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About Me:18-year-old sixth form student, studying English Literature, History and Government and Politics. My articles will broadly cover topics from the current affairs of politics to reviews of books and albums, as well as adding my own creative pieces, whether it be short fiction or general opinion.
‘Oh, lucky Jim,
How I envy him.
Oh, lucky Jim,
How I envy him.’
This is the song Kingsley Amis, the author of Lucky Jim, chose to include as the epigraph for his comedic breakthrough novel. But whether the protagonist, Jim Dixon, is worthy of envy or not is something thoroughly questionable. Landing in a job at a new red brick university out of convenience rather than passion (he flirted with the idea of school teaching but thought he couldn’t really be bothered), Jim is the unlikeliest of heroes.
His boss, Professor Welch, is a rambler who renders Jim into a vacant nodding dog; yet he must be appeased if Jim is to continue as a lecturer of Medieval history. The only problem is that Jim finds immense satisfaction in one-upmanship, and Welch’s son, the obnoxious Bertrand, is the perfect target. The latter’s girlfriend, the haughty and beautiful Christine, slowly begins to be the subject of Jim’s attraction. She edges out over Margaret, the uglier (as Jim constantly reminds us), more emotionally draining of the two who has just recently tried to kill herself after her ex-boyfriend treated her badly.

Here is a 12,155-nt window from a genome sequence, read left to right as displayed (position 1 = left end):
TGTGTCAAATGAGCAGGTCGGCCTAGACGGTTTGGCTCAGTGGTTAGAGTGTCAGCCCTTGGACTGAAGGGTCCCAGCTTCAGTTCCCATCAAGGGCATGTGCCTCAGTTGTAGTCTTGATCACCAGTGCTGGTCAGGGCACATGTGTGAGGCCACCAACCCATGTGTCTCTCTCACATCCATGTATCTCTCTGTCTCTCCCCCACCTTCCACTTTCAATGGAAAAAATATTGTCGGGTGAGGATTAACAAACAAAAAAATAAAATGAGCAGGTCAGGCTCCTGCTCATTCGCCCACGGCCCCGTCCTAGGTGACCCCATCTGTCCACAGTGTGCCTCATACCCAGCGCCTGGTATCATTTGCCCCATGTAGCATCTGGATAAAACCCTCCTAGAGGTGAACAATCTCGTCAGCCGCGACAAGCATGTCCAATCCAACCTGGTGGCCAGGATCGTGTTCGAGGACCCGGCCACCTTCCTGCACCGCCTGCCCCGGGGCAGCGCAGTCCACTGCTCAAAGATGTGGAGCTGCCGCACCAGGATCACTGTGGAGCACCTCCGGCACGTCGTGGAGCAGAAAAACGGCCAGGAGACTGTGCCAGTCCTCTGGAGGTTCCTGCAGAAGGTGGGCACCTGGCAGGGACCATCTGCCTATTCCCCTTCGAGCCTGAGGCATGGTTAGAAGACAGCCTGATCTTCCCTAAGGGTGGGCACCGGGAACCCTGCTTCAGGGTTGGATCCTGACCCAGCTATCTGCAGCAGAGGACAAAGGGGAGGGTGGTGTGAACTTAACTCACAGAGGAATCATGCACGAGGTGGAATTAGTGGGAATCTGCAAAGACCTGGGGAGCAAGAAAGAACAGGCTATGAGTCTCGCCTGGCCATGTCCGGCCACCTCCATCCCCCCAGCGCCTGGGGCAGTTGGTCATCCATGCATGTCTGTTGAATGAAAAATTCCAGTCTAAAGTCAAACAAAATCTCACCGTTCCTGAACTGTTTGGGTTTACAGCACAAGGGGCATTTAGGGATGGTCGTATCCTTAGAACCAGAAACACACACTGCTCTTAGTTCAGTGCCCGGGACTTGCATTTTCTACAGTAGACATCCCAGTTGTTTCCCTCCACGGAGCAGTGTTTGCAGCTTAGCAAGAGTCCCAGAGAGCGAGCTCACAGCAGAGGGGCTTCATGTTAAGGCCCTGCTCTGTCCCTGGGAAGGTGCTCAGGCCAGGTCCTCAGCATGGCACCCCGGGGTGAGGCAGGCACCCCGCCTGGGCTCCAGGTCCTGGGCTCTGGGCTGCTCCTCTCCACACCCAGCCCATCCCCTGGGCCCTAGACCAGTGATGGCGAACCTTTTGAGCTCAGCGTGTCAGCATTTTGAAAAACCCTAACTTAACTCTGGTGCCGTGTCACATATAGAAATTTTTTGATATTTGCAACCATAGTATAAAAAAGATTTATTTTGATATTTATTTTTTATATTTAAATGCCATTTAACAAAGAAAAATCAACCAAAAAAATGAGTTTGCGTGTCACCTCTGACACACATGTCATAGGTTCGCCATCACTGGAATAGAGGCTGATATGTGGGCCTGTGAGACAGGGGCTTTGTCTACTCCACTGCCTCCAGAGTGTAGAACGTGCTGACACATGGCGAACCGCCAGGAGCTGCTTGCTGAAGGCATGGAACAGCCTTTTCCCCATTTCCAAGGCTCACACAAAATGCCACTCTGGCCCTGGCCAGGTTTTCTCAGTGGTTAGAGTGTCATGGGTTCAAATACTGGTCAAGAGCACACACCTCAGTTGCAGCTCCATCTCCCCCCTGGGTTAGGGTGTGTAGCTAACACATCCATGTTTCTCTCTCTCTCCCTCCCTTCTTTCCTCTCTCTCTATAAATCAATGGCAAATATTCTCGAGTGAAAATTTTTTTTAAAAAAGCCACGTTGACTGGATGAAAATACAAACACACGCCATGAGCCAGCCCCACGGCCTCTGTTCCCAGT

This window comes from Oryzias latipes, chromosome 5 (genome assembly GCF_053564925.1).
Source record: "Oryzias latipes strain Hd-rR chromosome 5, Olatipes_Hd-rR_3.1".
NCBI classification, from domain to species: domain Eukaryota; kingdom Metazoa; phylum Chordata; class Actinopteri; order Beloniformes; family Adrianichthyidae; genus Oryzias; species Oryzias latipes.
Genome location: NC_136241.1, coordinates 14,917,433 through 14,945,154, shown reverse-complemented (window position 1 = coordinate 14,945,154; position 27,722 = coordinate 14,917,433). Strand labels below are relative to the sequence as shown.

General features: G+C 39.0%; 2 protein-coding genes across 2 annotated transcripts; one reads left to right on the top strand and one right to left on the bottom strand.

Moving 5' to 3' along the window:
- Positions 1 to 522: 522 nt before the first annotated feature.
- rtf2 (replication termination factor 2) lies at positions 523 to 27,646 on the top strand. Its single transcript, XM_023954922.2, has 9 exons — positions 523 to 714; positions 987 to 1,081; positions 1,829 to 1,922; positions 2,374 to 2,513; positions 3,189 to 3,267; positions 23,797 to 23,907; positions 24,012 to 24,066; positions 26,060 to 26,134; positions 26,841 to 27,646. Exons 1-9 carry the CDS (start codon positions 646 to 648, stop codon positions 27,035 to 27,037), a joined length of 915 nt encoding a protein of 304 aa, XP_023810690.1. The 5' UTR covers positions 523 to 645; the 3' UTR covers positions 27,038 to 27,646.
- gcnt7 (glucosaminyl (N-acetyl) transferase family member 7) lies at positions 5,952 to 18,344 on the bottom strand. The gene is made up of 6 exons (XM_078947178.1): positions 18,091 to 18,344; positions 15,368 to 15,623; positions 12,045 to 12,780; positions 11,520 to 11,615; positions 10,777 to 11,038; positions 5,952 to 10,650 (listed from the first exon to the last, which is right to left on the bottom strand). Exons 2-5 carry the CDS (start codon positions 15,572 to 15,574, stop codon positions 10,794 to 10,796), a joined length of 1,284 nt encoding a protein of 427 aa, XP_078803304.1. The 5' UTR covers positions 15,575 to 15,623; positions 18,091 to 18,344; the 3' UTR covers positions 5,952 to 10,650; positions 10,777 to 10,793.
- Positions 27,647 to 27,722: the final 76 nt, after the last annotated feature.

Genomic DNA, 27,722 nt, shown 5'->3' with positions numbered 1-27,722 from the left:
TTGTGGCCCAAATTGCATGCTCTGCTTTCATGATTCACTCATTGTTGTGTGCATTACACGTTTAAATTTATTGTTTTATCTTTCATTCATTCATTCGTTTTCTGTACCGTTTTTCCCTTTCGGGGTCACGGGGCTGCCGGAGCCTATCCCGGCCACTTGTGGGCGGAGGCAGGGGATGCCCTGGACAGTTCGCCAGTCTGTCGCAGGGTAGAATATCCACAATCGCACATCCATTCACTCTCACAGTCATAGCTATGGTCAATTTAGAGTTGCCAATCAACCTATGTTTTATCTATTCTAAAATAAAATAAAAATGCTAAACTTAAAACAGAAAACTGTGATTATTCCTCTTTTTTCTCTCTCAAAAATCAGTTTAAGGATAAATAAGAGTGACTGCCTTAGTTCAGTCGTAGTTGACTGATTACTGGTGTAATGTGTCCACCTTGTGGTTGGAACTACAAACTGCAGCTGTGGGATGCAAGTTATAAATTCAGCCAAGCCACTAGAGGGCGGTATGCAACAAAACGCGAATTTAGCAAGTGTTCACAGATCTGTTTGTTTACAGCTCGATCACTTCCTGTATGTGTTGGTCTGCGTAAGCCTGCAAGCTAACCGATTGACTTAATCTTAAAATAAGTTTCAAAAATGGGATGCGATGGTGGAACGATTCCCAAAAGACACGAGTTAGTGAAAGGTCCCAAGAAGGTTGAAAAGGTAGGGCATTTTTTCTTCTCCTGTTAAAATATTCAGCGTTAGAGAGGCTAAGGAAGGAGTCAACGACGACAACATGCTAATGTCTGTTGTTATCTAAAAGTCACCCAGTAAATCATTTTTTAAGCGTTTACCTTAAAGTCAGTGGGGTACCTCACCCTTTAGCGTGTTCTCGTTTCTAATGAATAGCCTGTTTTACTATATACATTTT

Lucky Jim is famous for its comedy. Christopher Hitchens, a best friend of Amis’s son and author, Martin, called the novel ‘the most hilarious of the second half of the twentieth century’. It’s quite the superlative, but it’s hard to argue with. Through Jim Dixon, Amis provides a scathingly honest critique about the at-times superfluous nature of the humanities at universities. One such moment sees Dixon mulling over his newly written article, and, happy with its fluffed-up contents of nothingness, sends it to be published. But the comedy is not always in the shape of critique. In the best moments of comedy, Amis has Jim involved in slapstick vignettes (the pulling away of someone’s chair before they sit down, the changing of one’s voice on the phone so as to mimic the pomposity of the press), which achieved more than the slight exhalation of air out of its reader. I must admit that at times it felt like I was reading an episode of Peep Show, in the best way possible. Like Mitchell and Webb, Amis has brilliant capacity for awkwardness, and in this case it usually revolves around authority and the acts we perform in its presence.
But the novel is not just brilliant for its comedy. Lucky Jim is about the little triumphs in life, the importance of being grounded, the grotesqueness of pomposity and pretentiousness. Through it all, we both laugh at and laugh with Jim – and we support him all the way.
Image Credits: wikipedia.co.uk